Hundreds on Boston Common
By Christopher Loh, [email protected]

to view CORI Protest Video on BostonNow website go to:

A week of rain cleared just in time for hundreds to march on Boston Common to protest state legislation allowing businesses to search a possible employees criminal history in the state including any time they were arraigned in court on a criminal charge no matter the final outcome.

Protestors are angry that businesses are allowed to perform a CORI check at any time even if the law does not require one - they say the legislation prevents people with troubled pasts who have reformed find work and move on with their lives.

David Jenkins, a youth worker in Boston for six years, has seen the problems with CORI checks first hand with some of the kids he works with.

“Those CORIs have often prevented them from having jobs,” Jenkins said. “The number one thing that we need in this city is for youth to be employed so that we can fight the problems with youth violence. So that we can really have youth build a better tomorrow, they need jobs today.”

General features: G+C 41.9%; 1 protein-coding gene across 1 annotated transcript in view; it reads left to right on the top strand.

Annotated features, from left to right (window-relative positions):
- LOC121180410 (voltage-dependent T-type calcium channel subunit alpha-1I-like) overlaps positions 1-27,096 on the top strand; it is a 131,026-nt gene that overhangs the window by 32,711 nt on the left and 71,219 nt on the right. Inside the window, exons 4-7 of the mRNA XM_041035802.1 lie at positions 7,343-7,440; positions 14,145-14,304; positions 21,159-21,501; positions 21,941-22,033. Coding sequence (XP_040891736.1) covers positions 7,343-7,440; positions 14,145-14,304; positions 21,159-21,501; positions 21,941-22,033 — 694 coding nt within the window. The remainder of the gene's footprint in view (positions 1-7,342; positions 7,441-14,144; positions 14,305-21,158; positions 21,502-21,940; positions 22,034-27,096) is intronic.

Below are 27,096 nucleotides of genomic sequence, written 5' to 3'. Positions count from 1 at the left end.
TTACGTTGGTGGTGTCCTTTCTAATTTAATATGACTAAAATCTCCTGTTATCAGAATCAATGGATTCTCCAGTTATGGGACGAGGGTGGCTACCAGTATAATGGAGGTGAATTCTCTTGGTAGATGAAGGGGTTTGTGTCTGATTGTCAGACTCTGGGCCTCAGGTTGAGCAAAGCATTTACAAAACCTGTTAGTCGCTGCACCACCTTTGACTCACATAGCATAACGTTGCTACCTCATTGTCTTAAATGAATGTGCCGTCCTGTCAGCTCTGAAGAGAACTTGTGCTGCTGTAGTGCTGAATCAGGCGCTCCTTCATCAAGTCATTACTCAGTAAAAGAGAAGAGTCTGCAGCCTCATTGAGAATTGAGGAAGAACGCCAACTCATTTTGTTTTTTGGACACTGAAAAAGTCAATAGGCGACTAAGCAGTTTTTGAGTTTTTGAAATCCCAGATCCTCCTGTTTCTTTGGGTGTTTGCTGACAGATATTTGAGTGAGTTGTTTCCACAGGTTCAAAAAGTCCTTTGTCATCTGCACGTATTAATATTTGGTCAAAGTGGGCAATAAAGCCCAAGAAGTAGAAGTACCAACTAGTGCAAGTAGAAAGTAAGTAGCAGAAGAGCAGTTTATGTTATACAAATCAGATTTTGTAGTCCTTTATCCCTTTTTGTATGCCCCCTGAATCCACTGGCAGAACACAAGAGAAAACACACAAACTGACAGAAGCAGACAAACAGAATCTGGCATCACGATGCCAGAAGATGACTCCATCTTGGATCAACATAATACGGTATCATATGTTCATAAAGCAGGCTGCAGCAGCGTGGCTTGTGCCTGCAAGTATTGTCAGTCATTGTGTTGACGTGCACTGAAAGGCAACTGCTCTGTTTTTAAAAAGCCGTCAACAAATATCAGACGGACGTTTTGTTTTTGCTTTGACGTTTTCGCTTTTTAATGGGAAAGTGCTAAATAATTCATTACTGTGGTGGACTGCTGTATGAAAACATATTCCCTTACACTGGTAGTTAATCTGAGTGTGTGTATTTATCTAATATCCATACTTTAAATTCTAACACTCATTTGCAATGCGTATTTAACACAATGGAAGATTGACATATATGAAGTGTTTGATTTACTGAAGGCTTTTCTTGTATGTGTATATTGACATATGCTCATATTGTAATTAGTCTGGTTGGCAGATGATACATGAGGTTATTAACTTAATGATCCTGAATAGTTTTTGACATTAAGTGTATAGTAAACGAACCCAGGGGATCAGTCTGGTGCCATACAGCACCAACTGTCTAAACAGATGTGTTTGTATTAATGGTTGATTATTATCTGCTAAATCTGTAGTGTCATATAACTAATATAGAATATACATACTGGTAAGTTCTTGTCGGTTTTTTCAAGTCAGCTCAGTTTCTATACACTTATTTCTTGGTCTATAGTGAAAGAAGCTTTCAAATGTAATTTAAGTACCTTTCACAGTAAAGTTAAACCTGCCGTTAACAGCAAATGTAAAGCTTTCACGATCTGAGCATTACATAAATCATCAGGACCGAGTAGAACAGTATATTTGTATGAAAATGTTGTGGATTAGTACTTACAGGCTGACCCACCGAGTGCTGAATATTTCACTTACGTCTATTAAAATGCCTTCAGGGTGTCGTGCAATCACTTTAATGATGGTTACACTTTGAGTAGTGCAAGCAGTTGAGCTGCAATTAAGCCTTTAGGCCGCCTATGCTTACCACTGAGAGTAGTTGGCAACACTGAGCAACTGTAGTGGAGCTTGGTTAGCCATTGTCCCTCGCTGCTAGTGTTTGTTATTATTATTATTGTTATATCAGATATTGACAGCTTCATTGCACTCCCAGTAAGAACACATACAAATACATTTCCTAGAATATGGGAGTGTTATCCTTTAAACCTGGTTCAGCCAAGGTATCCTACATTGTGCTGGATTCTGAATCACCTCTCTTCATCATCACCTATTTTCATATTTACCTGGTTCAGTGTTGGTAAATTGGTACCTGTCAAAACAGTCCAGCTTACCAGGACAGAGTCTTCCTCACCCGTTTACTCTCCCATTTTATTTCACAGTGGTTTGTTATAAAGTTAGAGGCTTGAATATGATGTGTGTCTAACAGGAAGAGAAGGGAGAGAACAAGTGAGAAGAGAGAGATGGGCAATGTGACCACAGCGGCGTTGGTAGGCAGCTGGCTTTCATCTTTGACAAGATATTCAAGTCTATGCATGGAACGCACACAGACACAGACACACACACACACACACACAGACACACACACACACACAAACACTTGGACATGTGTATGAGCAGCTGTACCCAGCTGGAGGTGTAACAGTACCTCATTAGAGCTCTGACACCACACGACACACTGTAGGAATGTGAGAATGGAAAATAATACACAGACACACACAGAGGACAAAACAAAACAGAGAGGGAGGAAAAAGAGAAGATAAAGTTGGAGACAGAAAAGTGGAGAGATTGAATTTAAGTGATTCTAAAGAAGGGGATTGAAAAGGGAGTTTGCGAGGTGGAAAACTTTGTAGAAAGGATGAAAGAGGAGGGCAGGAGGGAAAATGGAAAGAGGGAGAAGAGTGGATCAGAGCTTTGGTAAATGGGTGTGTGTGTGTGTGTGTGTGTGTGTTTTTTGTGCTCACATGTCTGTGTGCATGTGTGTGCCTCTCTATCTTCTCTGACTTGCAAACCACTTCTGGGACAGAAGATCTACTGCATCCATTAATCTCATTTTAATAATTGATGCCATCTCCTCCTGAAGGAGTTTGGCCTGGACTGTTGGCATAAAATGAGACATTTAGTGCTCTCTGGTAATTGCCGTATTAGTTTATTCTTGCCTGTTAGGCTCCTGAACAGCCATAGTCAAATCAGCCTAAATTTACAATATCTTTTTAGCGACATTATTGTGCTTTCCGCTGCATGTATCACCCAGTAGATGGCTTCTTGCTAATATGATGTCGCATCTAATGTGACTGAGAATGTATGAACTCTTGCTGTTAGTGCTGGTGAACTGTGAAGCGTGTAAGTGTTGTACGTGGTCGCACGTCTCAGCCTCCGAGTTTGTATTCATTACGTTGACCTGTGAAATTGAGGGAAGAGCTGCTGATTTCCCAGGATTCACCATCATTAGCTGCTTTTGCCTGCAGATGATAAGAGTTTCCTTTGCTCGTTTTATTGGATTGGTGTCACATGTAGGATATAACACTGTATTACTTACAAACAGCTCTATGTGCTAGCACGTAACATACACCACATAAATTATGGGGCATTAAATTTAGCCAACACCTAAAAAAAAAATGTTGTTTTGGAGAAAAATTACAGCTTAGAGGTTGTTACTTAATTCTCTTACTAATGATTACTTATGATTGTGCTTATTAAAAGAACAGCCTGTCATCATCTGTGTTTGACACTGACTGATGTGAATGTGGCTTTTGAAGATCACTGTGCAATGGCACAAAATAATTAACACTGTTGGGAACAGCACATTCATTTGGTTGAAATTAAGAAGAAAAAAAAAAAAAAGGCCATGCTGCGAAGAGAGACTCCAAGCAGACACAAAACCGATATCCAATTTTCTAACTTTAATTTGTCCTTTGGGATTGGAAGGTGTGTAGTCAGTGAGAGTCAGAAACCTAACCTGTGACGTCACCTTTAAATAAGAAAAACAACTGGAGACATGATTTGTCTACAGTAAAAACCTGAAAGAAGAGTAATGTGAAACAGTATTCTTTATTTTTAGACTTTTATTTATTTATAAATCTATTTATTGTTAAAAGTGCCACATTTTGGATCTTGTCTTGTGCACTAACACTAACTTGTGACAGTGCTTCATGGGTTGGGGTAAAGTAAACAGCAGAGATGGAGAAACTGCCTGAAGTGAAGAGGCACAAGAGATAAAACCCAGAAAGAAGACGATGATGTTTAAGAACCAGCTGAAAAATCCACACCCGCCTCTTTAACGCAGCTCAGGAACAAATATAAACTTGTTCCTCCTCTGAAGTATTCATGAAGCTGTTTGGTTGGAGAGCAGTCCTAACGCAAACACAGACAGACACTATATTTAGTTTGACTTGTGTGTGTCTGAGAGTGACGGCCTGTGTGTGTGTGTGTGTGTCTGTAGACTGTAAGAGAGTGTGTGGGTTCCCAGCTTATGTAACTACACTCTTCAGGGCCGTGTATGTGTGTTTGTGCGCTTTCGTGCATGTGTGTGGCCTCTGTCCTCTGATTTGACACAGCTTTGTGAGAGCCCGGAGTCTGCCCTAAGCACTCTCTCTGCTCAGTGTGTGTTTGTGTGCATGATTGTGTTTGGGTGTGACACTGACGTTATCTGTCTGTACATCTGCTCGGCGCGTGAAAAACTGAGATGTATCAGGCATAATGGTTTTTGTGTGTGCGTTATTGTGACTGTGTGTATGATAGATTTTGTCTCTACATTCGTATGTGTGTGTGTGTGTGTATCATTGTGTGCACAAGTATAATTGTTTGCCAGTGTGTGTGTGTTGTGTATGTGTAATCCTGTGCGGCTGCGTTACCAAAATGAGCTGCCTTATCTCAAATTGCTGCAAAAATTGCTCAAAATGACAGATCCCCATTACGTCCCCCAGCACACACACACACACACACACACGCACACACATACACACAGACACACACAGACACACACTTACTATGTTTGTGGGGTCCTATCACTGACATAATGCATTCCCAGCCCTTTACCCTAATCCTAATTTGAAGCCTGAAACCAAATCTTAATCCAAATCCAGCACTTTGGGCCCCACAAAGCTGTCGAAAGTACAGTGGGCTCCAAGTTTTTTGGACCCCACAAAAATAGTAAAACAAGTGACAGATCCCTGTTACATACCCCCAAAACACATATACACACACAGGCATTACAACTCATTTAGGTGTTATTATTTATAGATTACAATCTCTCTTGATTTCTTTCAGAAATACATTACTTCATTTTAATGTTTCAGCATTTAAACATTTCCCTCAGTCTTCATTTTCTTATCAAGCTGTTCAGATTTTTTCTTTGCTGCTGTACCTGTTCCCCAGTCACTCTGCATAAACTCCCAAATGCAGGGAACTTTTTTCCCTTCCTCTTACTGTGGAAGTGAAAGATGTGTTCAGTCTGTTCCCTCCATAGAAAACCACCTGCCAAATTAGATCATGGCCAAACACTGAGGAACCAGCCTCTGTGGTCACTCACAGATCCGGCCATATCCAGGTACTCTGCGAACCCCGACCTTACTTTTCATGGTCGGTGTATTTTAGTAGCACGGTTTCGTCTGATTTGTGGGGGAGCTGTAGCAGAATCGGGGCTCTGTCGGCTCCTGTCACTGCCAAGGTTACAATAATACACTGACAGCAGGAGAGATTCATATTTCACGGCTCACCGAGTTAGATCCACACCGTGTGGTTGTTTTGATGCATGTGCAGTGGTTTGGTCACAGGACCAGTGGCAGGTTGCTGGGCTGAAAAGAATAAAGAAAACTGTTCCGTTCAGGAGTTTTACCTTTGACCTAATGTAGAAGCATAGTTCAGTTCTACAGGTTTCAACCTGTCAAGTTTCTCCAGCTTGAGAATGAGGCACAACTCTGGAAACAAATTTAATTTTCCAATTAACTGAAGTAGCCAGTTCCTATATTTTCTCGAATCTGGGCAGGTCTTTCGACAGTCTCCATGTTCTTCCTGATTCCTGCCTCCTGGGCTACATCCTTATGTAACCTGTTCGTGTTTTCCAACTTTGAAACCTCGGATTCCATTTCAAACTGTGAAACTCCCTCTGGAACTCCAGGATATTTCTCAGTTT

Cambridge Mayor Ken Reeves spoke to the crowd gathered on the common.

“It is no mistake that [CORI] hasn’t been ended because it only affects certain people and it is not a mistake that in this country we have decided that young black and Latino boys [that have] been in prison shall not be a part of this society,” Reeves said. “Just as this country took women off of welfare it can take black and Latino men out of CORI hell.”

Carlos Moreno, 19, of Dorchester agreed with Reeves.

“They say that the past is what makes your future, but if you [make] several mistakes in your past does that mean you have less opportunity in your future?” Reeves said.